In 1616 Pocahontas, her husband, and their newborn son, along with a group of about eleven other Powhatan natives, journeyed to England as ambassadors for the Jamestown settlement. They lived in the suburb of Brentwood, Middlesex, and were entertained at various society gatherings. In early 1617, she, Rolfe, and two year old Thomas had just embarked on their return voyage back to Virginia, when she became gravely ill with pneumonia, smallpox, or tuberculosis (or, some say, even poisoning). She was taken ashore, and very quickly died. On March 21, 1617, at twenty-two years of age, she was buried in a private vault beneath the chancellor of the church in Gravesend, England. Attempts to find and bring her bones back to her home in 1923 were unsuccessful, due to the relocation of her bones to the church courtyard in 1727 after a fire destroyed the church, and supposedly no identification records where kept.
Pocahontas’s son, Thomas, grew up in England, but as an adult returned to his mother’s homeland and became a militia officer, commanding a frontier fort in western Henrico on the James River. Many ‘first families’ of Virginia trace their roots to Pocahontas through the descendents of her son.
Nobody knows the name of the artist who painted Pocahontas’ portrait. It was known for many years as the Heacham Hall Pocahontas, after the estate owned by the family of Pocahontas’s English husband. After the painting’s transfer to another Rolfe property, it is now referred to as the Sedgeford Portrait of Pocahontas, and is on view in the Town Hall in King’s Lynn, Norfolk. Unable to locate a colour image of the portrait, I had to repaint a colour image based on a black and white reproduction and descriptions of the original’s colours found in archival records.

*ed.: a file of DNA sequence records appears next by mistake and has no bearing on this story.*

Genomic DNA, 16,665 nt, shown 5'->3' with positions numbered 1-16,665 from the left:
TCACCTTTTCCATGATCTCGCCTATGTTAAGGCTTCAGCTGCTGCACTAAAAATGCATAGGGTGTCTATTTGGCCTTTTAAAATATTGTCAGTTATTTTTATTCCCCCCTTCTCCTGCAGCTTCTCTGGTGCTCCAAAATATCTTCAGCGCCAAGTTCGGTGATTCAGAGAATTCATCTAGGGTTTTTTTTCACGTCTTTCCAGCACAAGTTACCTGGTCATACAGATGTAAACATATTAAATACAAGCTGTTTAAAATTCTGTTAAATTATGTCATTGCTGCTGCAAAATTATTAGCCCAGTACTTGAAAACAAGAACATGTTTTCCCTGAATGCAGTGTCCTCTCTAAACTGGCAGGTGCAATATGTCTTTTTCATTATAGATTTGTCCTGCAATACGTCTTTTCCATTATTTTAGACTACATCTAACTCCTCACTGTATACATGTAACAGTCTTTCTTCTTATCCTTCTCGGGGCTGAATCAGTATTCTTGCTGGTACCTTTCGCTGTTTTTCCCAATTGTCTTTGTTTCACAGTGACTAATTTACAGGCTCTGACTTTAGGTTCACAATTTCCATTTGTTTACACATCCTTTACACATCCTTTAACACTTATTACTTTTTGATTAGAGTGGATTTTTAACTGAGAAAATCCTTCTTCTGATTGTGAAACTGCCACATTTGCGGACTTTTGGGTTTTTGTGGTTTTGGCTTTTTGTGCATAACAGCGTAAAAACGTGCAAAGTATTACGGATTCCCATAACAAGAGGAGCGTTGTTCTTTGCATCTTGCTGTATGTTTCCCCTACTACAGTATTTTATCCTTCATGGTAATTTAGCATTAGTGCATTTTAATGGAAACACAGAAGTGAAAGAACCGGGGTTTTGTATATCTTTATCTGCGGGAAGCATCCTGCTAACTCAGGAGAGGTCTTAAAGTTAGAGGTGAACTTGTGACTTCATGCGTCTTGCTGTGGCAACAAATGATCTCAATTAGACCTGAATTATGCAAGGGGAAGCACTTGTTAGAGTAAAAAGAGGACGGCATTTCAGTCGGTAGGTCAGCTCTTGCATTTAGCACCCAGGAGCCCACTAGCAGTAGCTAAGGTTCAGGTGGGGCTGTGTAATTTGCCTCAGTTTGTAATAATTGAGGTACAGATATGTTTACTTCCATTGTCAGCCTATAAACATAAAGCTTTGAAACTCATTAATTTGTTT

While Pocahontas witnessed many brutalities of war and was taken captive by the English, I am witness to a different, silent war of post-colonial times, when imperialism is maintained by accepted government policies and enforced by armies when Aboriginal people protest or rebel. Like Pocahontas, I too have been a captive of colonialism, taken as a “permanent ward of the court” when I was a child and forbidden to see my family for eleven years as a result of the “Sixties Scoop.” Frequently I witness embedded racism that views Aboriginals as inferior in such common places such as grocery or clothing stores, where we are served last or spoken to in patronizing tones, or in work places, where our professionalism is underestimated and we are paid lower wages.
Pocahontas & Me attempts to both to humanize Pocahontas’s identity as an Aboriginal woman and mother and also to diminish the lines between the past and present. She and I were born in different periods of the same colonial regime, and have faced vastly different obstacles, but a combined portrait of us with our bi-racial sons creates empathy and a bridge between our differences of time and place. I understand how she must have felt in a bi-racial union, with concerns about how the two culturally different families would blend. I also understand how she must have felt to be away from her family, and the concern she must have had, when she knew that she was dying, over leaving behind her two year old son. How would Thomas thrive in the world as a mixed-blood, and who would accept him?
i See, for example, The Story of Pocahontas and Captain John Smith, by E. Boyd Smith (New York: Houghton Mifflin Co., 1906).